¶ 7 In Proposition IV, we find that under the particular facts of this case, it is irrelevant that no evidentiary hearing was held on Allen's motion to withdraw his plea. This is because Allen is not challenging the voluntariness of his plea or in any way contending that it was entered in violation of the mandates of King v. State. Because the King requirements were met, the trial court did not abuse its discretion in denying Allen's motion without a hearing. As this Court has stated in the past:
[A plea is sufficient to withstand direct or collateral attack] if the record affirmatively reflects that the defendant knowingly and intelligently entered a plea of [no contest], with full knowledge of the nature and consequence of such plea and waived his right to a jury trial and/or the right to be represented by counsel. If these requirements are reflected by the record, or can be established, then the judgment and sentence rendered on the plea of [no contest] should not be disturbed for a failure to comply with a ritualistic formula.
¶ 8 And even if failure to hold the hearing was error, the error is certainly harmless because: (1) Allen is not alleging that his plea was involuntary or that he is innocent, and (2) the record clearly demonstrates he does not have valid grounds for withdrawing his plea. This Proposition must fail.
Randall v. State, 1993 OK CR 47 , ¶ 7 , 861 P.2d 314, 316. The record in this case is sufficient, even absent evidence produced at an evidentiary hearing, to demonstrate substantial compliance with this Court's caselaw regarding plea acceptance procedure. In short, no "material issue of fact has been raised in Appellant's application which the record of the plea of guilty does not sufficiently provide the facts necessary for this Court to review Appellant's guilty plea." Johnson v. State, 1974 OK CR 66, ¶ 3, 521 P.2d 93, 94.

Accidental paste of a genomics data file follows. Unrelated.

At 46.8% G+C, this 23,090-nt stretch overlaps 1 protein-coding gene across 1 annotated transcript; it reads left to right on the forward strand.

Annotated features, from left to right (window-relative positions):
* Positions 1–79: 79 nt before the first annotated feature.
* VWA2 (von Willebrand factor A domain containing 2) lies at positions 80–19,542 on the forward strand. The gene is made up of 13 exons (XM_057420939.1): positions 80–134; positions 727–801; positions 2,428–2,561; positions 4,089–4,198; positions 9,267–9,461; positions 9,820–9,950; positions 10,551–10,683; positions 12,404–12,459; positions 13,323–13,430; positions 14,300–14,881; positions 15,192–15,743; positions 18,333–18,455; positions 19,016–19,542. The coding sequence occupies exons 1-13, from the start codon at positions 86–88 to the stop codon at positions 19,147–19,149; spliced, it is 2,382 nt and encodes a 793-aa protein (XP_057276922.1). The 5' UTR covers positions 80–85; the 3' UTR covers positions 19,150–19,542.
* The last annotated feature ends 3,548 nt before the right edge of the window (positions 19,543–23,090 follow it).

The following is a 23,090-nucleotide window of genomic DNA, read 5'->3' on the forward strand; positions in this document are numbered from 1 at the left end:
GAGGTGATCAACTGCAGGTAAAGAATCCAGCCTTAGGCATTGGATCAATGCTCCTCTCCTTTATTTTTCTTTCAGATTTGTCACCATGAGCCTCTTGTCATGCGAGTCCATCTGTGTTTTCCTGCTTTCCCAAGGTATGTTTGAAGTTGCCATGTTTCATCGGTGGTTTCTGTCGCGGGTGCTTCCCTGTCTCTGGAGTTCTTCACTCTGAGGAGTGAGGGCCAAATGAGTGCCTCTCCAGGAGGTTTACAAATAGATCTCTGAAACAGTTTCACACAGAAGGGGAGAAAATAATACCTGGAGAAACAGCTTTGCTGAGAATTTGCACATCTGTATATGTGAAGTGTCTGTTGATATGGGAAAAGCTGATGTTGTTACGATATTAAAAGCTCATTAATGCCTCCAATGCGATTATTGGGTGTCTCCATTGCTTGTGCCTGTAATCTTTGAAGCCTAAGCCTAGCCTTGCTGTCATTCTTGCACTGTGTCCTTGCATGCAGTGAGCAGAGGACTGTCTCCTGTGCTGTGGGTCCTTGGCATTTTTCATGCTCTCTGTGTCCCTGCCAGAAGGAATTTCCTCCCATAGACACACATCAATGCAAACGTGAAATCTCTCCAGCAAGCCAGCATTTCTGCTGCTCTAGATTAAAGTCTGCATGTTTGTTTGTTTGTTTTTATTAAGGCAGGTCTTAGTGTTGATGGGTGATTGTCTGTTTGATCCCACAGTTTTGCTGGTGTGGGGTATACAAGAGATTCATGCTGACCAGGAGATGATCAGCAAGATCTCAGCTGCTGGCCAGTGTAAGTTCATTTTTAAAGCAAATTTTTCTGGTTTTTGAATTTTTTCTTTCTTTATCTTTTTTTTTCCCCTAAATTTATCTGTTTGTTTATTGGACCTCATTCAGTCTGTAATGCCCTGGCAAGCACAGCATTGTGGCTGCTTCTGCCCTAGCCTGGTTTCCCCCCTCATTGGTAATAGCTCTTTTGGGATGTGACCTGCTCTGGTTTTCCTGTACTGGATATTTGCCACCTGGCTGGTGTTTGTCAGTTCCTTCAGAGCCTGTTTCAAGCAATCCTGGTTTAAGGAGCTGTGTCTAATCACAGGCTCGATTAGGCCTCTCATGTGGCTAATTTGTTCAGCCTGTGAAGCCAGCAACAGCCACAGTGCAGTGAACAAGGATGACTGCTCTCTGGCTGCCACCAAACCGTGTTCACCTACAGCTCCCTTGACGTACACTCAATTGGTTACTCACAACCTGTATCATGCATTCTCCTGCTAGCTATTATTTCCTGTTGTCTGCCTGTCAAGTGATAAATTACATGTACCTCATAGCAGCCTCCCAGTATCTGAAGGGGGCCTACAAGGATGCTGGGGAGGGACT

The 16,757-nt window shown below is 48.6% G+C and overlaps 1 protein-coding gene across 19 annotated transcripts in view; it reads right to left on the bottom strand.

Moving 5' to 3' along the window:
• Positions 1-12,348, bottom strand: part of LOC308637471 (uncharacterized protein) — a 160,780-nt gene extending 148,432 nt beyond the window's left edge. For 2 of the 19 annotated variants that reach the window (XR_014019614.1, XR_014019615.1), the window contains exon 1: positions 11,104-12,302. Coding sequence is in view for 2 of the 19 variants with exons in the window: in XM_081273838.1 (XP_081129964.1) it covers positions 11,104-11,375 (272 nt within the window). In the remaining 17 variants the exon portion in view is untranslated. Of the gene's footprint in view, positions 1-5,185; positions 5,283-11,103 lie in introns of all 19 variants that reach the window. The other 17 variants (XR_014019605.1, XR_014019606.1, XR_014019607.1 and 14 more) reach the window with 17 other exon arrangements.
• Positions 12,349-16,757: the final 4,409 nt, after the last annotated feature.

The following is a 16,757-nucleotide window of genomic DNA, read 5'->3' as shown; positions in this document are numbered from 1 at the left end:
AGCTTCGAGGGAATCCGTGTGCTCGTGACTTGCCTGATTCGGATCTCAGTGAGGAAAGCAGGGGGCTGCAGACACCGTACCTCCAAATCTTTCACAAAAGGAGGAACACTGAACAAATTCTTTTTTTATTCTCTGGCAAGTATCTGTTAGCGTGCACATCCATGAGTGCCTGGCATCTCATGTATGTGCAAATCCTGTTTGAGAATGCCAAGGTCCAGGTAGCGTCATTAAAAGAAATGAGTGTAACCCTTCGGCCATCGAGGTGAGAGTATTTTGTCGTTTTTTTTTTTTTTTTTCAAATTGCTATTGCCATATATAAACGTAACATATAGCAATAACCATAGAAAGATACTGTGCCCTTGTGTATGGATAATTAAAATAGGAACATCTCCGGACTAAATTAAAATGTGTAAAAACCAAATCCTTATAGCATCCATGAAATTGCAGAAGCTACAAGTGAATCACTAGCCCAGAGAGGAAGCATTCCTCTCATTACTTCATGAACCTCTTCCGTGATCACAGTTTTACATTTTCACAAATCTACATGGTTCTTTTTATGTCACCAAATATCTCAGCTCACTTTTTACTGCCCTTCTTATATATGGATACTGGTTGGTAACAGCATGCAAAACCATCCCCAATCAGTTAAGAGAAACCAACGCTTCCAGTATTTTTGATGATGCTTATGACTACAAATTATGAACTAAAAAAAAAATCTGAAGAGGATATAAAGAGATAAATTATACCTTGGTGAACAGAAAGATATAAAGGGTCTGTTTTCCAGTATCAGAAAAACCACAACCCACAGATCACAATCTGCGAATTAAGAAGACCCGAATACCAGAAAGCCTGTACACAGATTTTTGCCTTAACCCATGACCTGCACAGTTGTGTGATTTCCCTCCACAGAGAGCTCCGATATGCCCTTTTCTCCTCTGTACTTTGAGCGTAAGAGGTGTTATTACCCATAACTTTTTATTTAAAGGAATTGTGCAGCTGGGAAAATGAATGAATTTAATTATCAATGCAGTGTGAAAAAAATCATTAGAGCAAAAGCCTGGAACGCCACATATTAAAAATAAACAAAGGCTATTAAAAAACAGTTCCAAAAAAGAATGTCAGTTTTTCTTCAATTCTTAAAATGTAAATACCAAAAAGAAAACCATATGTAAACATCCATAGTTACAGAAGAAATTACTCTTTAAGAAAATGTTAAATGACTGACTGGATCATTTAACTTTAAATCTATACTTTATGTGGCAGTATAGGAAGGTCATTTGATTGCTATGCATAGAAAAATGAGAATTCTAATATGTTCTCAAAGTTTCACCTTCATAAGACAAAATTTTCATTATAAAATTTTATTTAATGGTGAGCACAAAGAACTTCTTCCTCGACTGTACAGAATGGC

¶ 9 Accordingly, the judgment of the trial court denying Allen's motion to withdraw his plea is AFFIRMED. However, the case is REMANDED to allow the court to consider all of its sentencing options.
OPINION BY: CHAPEL, P.J.:
STRUBHAR, V.P.J.: dissent
LUMPKIN, J.: concur in results
LANE, J., and JOHNSON, J.: concur
¶ 1 I join in the Court's decision in this case. However, the Court's statement, "[u]nder Proposition IV, we find that under the particular facts of this case, it is irrelevant that no evidentiary hearing was held on Allen's motion to withdraw his plea" is incorrect. The failure to hold the evidentiary hearing was error. See Rule 4.2(B), Rules of the Oklahoma Court of Criminal Appeals, Title 22, Ch. 18, App. (1998). It is the trial court's denial of the application to withdraw plea, as supported by the record from the evidentiary hearing, which is reviewed by this Court on a Petition for Writ of Certiorari. Id. That is the analysis the Court should set out in the opinion rather than the legally incorrect statement that it was "irrelevant". I do agree with the Court's harmless error analysis of this error and therefore join in the decision.